Vegans and vegetarians have it pretty good in 2022. Long gone are the days when the only options for plant-based grill fare was that same, dense and not-so-tasty token veggie burger. Let me be clear: I still adore a well-made black bean burger or crunchy mushroom or chickpea patty, but if you're craving a more meat-like version of a plant-based grill staple, you are absolutely living in the golden age.
Innovative vegan producers including Impossible Foods, Beyond Meat and Before the Butcher have plant-based meat trickery down to a science -- quite literally. You can find everything from faux plant-based beef burgers to wannabe chicken cutlets and even faux frankfurters and fishcakes that taste a whole lot like the real thing. All of this makes plant-based grilling more exciting than ever.
Here's our round-up of the best plant-based patties, burgers, sausages and dogs to sizzle this summer.
Best veggie burgers and plant-based burger substitutes
Impossible was the first producer to really nail that beef burger taste and texture and it's still your best option for a plant-based burger that mimics the real thing. At long last, its namesake product is available for shipping nationwide. You can buy Impossible plant-based meat, including preformed burger patties and breakfast sausage, directly through Impossible's website or from many online retailers.
The Beyond Burger is another top option for meat-like taste and texture. Touted as "the world's first plant-based burger patty that looks, cooks and satisfies like fresh ground beef," the Beyond Burger goes from the fridge to plate with just a few minutes of grilling per side. Pea protein, coconut oil and beets create a patty with 20 grams of protein, plus a texture and look not too far from that of a beef burger (though it may have a somewhat coconut-y aftertaste).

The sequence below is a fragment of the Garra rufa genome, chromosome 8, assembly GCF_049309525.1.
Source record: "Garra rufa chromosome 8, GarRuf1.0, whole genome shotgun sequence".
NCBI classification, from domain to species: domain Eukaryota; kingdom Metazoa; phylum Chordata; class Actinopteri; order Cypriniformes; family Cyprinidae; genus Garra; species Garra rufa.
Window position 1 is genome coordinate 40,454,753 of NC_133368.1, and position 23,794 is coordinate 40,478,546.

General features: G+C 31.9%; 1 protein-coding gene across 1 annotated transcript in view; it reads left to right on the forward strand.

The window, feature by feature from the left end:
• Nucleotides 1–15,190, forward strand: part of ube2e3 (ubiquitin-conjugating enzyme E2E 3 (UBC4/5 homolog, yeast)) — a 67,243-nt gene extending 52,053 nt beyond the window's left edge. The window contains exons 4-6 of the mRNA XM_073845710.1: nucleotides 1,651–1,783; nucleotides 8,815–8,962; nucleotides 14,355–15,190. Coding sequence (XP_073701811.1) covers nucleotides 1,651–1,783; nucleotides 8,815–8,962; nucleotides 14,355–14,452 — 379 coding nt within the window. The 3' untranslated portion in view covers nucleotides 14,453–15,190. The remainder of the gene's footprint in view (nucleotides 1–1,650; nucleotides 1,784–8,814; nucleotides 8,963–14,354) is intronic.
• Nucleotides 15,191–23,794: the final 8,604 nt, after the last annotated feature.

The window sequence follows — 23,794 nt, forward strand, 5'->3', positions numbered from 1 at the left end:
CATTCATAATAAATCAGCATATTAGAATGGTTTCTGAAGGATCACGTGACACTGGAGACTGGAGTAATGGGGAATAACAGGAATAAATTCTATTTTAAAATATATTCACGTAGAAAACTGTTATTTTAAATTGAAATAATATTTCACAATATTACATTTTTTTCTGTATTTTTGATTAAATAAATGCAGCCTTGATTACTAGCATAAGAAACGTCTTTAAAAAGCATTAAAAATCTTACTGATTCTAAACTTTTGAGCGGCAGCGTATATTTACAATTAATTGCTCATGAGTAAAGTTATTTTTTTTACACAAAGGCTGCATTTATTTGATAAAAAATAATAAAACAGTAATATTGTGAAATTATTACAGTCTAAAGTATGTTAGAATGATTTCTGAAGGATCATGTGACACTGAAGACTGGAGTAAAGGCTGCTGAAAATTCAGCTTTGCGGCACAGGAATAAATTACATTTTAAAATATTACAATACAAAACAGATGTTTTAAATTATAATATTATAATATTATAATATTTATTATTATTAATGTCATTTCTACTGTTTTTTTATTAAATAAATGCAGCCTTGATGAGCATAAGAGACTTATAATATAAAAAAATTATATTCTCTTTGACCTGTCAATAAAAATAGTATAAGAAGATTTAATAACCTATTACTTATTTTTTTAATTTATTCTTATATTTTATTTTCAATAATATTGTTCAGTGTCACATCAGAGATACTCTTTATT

Other "meaty" frozen patty options include the likes of MorningStar Farms' products. Made from soy and wheat gluten, the MorningStar Farms Grillers Prime Burger is smaller, weighing in at 71 grams per patty compared with the beefier 113-gram Beyond and Lightlife patties. It is also generally less expensive -- prices vary from store to store, but a sample search online at Target yields about a dollar per patty for MorningStar and $3 per patty for Beyond Meat.
While you can't yet order these fish burgers online, you can find them in major retailers like Giant and Hannaford. For the vegetarian or vegan who is missing that salty, seafood summer, the fish burger and the Thai fish burger -- both plant-based -- are as good a substitute as any. The brand also makes a solid plant-based tuna with oil and herbs which you can purchase online.
Before the Butcher is based out in California and poised to be one of the best new plant-based food companies in the game, and for good reason. Its Uncut line of "chicken," "beef" and "turkey" burgers and cutlets are surprisingly hard to differentiate from the real thing.
Before the Butcher's products were previously only available at brick-and-mortar locations on the west coast but are now also available online and ship nationally. Everything I've tried from BTB is excellent but can be hard to find in stores so your best bet is to order online.